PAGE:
Alexander Imeretinsky

For Tsarevich Aleksandr Archilovich Imeretinsky, see Prince Alexander of Imereti (1674–1711).
Alexander Bagration-Imeretinsky

Bagration-Imeretinsky before 1896
Governor-General of Warsaw (Viceroy)
In office
January 1, 1896  17 November 1900
Preceded by Count Paul Shuvalov
Succeeded by Michail Ivanovich Chertkov
Personal details
Born (1837-09-24)September 24, 1837
Died November 17, 1900(1900-11-17) (aged 63)
Nationality Georgian
Profession General
Religion Georgian Orthodox

Alexander Konstantinovich Bagration-Imeretinsky (Polish: Aleksandr Imeretyński, Russian: Алекса́ндр Константи́нович Имере́тинский, Georgian: ალექსანდრე კონსტანტინეს ძე ბაგრატიონ-იმერეტინსკი) (24 September 1837 - 17 November 1900) was a Georgian royal prince (batonishvili) and a General of the Russian Imperial Army. A hero of the Russo-Turkish War of 1977, he served as Governor-General of Warsaw in Poland, where he was known for his liberal policies that ultimately led to his replacement by the Russian authorities.


Alexander Imeretinsky was born in Moscow Gubernia on 24 September 1837 to a Georgian royal family of Bagrationi. His father, Prince Constantine of Imereti was a head of the royal house of the former Kingdom of Imereti (annexed by Russia in 1810) and a Major General in Russian army. Imeretinsky graduated from Page Corps in Saint Petersburg.

Imperial Russian service

Since 1855 he served in Russian Imperial Guard (Mounted Pioneers squad). He took part in the Caucasian War against Chechens and Dagestanis (1856-1859 with Georgian Grenadiers Regiment) then studied at the Nicholas General Staff Academy (1862–1863). He took part in submission of Polish January Uprising in 1863, then became the chief of staff of Russian Army in Warsaw (1867). Since 1867 he is a Major General, since 1869 the Commander of the Warsaw Military District. During the Russo-Turkish War (1877–1878) Imeretinsky was the Commander of the Second Infantry Division taking part in the Battle of Lovcha (together with Mikhail Skobelev) and the Siege of Plevna. After the storming of Plevna he became a Lieutenant General. In 1879 he became the chief of Petersburg Military District. In 1881-1886 he became the Military Procurator-in-Chief of Russia (responsible among other things for the investigation and persecution of the organizers of murder of Emperor Alexander II of Russia (1881). Since 1882 he became a member of State Council of Imperial Russia.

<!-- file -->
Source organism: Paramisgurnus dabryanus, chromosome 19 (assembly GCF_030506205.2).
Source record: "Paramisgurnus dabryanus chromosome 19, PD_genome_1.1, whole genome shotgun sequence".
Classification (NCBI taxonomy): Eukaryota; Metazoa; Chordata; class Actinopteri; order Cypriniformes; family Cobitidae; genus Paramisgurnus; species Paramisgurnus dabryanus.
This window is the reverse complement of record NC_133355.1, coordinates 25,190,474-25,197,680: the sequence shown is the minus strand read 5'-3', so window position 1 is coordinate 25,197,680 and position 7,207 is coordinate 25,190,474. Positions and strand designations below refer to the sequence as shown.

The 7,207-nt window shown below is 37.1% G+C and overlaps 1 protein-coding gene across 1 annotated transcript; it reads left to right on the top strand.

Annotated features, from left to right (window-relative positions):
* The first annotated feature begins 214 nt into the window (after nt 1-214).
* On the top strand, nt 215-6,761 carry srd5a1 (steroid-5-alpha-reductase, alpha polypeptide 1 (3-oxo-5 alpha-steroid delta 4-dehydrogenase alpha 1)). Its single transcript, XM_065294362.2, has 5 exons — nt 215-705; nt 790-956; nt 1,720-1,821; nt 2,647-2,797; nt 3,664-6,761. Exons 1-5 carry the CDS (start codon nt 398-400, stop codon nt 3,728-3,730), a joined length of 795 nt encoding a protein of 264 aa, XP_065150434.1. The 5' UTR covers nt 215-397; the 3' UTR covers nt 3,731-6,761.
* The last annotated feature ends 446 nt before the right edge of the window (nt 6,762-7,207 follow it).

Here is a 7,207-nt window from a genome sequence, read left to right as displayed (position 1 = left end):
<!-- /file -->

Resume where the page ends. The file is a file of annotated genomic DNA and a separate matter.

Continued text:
Governor-General of Warsaw

In 1897 he replaced Pavel Andreyevich Shuvalov as the Governor-general of Warsaw. He was a supporter of Polish-Russian cooperation, and thought that Poles would voluntarily integrate themselves into the Russian Empire if given the choice and fair treatment. For that reason he removed some restrictive laws, such as one that forbade use of the Polish language in schools, and dismissed the unpopular oveseerer of education system, Alexander Apuchtin. He also gave permission to erect a monument to Adam Mickiewicz, the great Polish poet.

He was criticized for his liberal stance by certain Russian and Polish factions. After Polish Socialist Party in 1898 published an article critical of Imeretinsky's liberal policy, it gained much notoriety, and he was dismissed in 1900, dying on 17 November that year.



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